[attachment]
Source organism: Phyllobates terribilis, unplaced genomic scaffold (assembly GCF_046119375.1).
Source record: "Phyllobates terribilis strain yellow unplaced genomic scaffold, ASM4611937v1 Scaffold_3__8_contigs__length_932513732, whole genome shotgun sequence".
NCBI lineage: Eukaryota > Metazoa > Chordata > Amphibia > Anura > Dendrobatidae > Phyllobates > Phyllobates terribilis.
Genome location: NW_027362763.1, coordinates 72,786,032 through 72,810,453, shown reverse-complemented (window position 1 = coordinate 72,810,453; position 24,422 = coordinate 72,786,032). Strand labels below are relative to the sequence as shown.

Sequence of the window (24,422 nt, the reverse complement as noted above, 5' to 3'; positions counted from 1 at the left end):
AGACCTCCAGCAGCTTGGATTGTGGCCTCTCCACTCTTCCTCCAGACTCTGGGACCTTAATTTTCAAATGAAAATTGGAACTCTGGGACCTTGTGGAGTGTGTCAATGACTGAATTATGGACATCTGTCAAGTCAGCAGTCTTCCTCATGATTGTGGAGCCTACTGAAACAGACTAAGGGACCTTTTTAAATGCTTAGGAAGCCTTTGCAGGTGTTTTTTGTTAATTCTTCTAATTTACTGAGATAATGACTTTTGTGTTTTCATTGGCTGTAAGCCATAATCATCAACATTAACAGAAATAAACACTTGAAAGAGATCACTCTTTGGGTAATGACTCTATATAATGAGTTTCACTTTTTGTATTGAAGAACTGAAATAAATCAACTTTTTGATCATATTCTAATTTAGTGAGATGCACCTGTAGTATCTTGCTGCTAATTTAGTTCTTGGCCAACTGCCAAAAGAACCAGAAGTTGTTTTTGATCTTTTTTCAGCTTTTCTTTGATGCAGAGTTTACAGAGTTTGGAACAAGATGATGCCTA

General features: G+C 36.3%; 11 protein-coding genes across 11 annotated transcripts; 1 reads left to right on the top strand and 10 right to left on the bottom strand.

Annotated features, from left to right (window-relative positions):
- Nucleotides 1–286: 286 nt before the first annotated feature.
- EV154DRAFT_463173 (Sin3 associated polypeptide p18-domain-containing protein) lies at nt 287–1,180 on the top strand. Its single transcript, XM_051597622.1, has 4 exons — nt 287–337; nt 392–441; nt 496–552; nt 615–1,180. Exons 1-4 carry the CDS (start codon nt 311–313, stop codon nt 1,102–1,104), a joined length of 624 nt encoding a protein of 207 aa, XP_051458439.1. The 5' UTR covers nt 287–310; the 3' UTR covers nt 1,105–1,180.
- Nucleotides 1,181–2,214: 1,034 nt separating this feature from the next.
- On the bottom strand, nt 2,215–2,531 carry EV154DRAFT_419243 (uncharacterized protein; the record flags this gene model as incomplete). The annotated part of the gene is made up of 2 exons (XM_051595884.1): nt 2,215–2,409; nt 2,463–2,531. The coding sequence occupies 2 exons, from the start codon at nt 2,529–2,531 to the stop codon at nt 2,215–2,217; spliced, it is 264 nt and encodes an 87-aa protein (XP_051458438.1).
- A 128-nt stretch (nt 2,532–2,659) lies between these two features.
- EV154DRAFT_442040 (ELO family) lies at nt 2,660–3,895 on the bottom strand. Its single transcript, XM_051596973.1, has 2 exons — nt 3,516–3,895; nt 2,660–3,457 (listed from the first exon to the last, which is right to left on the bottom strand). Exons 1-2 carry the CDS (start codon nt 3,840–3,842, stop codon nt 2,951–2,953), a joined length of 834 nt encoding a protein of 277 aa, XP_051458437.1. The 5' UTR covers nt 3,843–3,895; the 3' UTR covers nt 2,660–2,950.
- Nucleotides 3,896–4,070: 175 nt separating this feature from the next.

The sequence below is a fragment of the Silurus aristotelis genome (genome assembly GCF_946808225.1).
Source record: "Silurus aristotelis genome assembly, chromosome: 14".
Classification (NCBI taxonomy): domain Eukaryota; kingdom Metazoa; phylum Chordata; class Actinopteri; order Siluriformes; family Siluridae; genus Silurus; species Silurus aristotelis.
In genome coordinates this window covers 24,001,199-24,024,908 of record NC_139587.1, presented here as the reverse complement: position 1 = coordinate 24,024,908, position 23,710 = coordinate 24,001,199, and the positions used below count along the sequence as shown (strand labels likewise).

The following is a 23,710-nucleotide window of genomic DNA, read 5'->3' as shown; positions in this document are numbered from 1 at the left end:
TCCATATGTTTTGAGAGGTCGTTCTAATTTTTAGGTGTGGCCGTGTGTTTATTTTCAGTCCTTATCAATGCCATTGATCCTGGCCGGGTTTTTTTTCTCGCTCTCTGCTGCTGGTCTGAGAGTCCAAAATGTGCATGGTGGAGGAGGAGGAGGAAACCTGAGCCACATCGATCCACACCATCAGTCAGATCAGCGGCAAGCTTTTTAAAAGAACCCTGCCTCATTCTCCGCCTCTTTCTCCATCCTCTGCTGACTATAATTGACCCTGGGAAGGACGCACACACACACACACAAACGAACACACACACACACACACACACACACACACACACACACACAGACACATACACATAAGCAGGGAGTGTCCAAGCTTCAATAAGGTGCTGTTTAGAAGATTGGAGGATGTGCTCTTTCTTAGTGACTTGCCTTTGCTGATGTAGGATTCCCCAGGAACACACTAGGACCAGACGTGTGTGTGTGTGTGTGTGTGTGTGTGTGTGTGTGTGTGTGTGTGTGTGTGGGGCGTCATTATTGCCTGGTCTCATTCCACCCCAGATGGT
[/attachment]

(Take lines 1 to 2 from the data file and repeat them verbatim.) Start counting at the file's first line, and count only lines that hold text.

Source organism: Phyllobates terribilis, unplaced genomic scaffold (assembly GCF_046119375.1).
Source record: "Phyllobates terribilis strain yellow unplaced genomic scaffold, ASM4611937v1 Scaffold_3__8_contigs__length_932513732, whole genome shotgun sequence".